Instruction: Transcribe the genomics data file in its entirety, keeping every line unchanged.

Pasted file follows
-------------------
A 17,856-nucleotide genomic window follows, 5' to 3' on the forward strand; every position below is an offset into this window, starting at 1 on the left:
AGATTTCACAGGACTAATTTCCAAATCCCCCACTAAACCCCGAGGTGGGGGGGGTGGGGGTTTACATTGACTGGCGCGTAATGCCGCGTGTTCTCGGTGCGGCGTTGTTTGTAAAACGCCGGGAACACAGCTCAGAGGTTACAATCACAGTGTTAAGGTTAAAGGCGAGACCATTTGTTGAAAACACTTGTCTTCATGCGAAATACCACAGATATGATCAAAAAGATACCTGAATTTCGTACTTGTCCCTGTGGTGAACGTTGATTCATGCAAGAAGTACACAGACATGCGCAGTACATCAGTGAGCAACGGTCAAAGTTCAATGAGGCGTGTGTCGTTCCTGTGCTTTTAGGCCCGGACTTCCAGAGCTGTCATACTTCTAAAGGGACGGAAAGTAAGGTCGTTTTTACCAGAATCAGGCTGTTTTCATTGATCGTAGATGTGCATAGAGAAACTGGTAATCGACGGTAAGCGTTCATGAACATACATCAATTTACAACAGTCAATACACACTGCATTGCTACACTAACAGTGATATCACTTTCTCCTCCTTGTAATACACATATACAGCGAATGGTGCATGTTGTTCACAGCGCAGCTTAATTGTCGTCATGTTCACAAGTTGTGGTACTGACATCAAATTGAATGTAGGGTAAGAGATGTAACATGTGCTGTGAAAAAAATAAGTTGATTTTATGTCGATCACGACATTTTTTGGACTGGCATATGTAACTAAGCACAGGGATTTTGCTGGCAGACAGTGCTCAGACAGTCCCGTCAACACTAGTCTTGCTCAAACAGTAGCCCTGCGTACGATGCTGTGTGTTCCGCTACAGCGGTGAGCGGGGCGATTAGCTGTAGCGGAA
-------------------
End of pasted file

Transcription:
A 17,856-nucleotide genomic window follows, 5' to 3' on the forward strand; every position below is an offset into this window, starting at 1 on the left:
AGATTTCACAGGACTAATTTCCAAATCCCCCACTAAACCCCGAGGTGGGGGGGGTGGGGGTTTACATTGACTGGCGCGTAATGCCGCGTGTTCTCGGTGCGGCGTTGTTTGTAAAACGCCGGGAACACAGCTCAGAGGTTACAATCACAGTGTTAAGGTTAAAGGCGAGACCATTTGTTGAAAACACTTGTCTTCATGCGAAATACCACAGATATGATCAAAAAGATACCTGAATTTCGTACTTGTCCCTGTGGTGAACGTTGATTCATGCAAGAAGTACACAGACATGCGCAGTACATCAGTGAGCAACGGTCAAAGTTCAATGAGGCGTGTGTCGTTCCTGTGCTTTTAGGCCCGGACTTCCAGAGCTGTCATACTTCTAAAGGGACGGAAAGTAAGGTCGTTTTTACCAGAATCAGGCTGTTTTCATTGATCGTAGATGTGCATAGAGAAACTGGTAATCGACGGTAAGCGTTCATGAACATACATCAATTTACAACAGTCAATACACACTGCATTGCTACACTAACAGTGATATCACTTTCTCCTCCTTGTAATACACATATACAGCGAATGGTGCATGTTGTTCACAGCGCAGCTTAATTGTCGTCATGTTCACAAGTTGTGGTACTGACATCAAATTGAATGTAGGGTAAGAGATGTAACATGTGCTGTGAAAAAAATAAGTTGATTTTATGTCGATCACGACATTTTTTGGACTGGCATATGTAACTAAGCACAGGGATTTTGCTGGCAGACAGTGCTCAGACAGTCCCGTCAACACTAGTCTTGCTCAAACAGTAGCCCTGCGTACGATGCTGTGTGTTCCGCTACAGCGGTGAGCGGGGCGATTAGCTGTAGCGGAA